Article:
Satire is the "use of humor, exaggeration or ridicule to expose people's stupidity or vices." An author creating a fairy-tale satire needs to have his object of ridicule firmly in mind -- a political figure, a celebrity, a known authority -- and what form of "vice" or "stupidity" the fairy tale will expose. Remember as well that, despite its satiric thrust, the result must have the form of a fairy tale.
Two Masters of Fairy Tale Satire
The best satirical uses of fairy tales are found in the works of Jon Sciezka, who wrote under the "Fractured Fairy Tales" label: his classic is "The True Story of the Three Little Pigs," where the wolf proves himself innocent by assuming a "victim mentality." Another masterly example is the "Politically Correct Bedtime Stories" of James Finn Garner, which uses women's rights -- including reproductive rights -- sexual impotence, irrelevant lawsuits and "green" policies to make its satiric points.
The beginner at fairy tale satirism would do well to emulate the basic formulas for Sciezka and Garner, in the following steps:
A. Select two or three persons or ideas to satirize: for example, the Obamacare health plan and frivolous lawsuits.
B. Select a fairy tale or nursery rhyme -- many will be appropriate -- to rewrite. H. Dumpty, say, as the victim of an unfortunate accident.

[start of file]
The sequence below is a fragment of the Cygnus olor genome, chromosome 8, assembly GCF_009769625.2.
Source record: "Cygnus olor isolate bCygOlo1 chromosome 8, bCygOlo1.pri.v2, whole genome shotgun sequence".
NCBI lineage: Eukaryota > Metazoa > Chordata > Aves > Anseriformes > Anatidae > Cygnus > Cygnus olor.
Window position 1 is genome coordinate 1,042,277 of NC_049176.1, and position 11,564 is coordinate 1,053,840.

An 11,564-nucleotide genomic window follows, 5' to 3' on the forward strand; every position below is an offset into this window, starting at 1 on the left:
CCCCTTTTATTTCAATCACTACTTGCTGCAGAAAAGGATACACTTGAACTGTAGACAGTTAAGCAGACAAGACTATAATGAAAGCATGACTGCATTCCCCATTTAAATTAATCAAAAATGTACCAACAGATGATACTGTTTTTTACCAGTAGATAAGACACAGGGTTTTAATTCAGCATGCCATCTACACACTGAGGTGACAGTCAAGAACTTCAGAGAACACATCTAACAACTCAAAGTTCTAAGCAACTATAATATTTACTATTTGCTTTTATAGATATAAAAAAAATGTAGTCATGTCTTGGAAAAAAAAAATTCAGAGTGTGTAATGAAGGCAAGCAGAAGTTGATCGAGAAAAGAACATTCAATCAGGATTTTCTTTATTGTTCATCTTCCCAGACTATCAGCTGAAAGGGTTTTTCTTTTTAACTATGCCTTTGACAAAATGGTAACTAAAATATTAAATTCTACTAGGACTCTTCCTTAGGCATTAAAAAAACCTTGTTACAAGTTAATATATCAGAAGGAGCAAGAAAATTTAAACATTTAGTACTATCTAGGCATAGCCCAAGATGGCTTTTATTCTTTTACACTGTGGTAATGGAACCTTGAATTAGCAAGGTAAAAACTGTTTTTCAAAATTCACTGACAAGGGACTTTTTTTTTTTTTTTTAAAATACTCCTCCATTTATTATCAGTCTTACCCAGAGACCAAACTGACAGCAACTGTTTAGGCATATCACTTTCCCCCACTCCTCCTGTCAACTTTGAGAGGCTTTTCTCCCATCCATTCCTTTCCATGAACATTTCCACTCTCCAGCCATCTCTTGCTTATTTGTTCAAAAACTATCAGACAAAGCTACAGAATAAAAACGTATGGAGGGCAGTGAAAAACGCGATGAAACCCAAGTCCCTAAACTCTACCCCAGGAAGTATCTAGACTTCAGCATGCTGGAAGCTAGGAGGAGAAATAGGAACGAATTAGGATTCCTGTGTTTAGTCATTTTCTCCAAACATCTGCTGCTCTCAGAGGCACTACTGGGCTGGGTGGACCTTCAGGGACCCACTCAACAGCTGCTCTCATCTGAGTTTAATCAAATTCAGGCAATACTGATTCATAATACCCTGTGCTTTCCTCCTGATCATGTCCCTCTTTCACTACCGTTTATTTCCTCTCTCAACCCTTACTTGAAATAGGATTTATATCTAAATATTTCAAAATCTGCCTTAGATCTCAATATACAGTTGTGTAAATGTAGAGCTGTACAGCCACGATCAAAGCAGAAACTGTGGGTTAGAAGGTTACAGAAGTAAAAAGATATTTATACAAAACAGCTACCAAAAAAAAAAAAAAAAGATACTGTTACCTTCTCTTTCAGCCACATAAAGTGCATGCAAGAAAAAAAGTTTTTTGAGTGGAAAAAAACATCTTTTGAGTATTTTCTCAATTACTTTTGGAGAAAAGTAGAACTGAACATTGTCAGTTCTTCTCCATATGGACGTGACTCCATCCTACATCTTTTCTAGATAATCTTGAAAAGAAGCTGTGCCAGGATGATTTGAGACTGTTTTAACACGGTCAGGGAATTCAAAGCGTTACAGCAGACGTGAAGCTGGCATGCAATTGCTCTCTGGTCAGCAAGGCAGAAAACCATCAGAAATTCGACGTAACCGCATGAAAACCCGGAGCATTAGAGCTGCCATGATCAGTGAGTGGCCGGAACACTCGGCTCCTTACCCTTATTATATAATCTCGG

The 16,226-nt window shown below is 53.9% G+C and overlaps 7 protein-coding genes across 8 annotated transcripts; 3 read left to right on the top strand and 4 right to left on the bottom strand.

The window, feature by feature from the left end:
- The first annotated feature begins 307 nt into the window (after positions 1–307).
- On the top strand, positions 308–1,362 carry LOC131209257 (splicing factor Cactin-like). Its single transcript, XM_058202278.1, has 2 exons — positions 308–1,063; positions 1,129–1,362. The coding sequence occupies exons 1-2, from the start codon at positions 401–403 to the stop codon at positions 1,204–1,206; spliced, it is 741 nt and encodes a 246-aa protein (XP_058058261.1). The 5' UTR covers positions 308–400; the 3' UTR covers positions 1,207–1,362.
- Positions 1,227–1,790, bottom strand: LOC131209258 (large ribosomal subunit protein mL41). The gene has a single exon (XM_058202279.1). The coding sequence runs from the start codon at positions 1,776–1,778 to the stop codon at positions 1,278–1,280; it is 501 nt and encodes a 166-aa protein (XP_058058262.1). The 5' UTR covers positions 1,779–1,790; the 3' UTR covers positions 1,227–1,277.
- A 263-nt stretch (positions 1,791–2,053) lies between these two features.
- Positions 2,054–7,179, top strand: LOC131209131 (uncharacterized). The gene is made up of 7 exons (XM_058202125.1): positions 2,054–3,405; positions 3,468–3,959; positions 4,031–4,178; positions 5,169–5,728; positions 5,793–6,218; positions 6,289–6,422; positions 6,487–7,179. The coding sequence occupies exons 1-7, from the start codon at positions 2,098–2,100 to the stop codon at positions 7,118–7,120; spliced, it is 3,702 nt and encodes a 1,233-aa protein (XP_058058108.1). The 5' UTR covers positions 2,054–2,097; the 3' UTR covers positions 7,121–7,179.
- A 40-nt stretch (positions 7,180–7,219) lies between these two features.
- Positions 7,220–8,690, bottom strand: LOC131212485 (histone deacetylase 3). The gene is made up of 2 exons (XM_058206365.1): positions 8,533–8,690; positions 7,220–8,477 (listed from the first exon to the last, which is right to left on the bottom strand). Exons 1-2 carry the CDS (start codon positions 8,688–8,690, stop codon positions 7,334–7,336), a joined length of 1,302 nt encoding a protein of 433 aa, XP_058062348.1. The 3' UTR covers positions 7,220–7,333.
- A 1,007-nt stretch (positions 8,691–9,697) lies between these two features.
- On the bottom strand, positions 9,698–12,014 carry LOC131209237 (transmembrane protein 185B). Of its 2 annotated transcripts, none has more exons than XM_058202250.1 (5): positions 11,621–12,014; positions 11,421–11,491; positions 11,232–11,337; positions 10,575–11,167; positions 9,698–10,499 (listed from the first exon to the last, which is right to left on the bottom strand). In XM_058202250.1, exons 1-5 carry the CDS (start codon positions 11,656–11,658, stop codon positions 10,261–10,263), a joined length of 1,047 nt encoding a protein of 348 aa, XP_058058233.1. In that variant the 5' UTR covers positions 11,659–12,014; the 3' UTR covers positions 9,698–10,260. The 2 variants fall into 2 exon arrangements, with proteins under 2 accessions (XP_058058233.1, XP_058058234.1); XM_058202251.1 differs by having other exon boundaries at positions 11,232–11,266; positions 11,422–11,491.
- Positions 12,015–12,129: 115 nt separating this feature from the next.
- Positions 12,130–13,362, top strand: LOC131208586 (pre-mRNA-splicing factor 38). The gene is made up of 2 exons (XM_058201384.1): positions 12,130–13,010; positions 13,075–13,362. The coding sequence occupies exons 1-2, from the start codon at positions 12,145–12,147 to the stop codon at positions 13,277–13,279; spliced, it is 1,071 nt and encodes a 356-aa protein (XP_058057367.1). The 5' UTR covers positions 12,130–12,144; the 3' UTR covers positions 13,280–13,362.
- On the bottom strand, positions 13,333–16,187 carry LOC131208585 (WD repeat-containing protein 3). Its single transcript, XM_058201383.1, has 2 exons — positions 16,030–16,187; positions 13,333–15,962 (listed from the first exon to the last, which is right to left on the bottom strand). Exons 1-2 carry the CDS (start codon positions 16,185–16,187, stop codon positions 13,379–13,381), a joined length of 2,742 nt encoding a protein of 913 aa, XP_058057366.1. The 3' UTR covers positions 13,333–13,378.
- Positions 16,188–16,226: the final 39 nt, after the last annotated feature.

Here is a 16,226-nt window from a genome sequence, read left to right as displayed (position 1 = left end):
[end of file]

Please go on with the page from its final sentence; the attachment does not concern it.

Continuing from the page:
C. Re-cast the story with characters that, in addition to being bears, wicked witches or princesses, also carry modern sensibilities.
The Satire Comes at the End
Write the tale pretty much as written in the original, up to the point of climax -- if you don't remember Dumpty, he's in Lewis Carroll -- and add a new twist, code or epilogue. Dumpty has insufficient health coverage under Obamacare, and expires. His family retaliates against the hospital with a lawsuit, charging negligence resulting in Dumpty's death. An investigative team is formed to examine Dumpty's carefully preserved remains under the latest scientific heat-fired spectroscopes. Their verdict: delicious with salsa.
Satirize the Tale and the Subject
The final twist pokes fun not only at the social institution but the fairy tale itself. Cinderella rejects her prince as a foot-fetishist; the Seven Dwarfs lose their mine because three of them are undocumented; the Queen who begs the fairies for a child in "Sleeping Beauty" hates giving over her reproductive rights. Many modern situations connect to many fairy tales; you as a writer are sure to find a glass-slipper fit.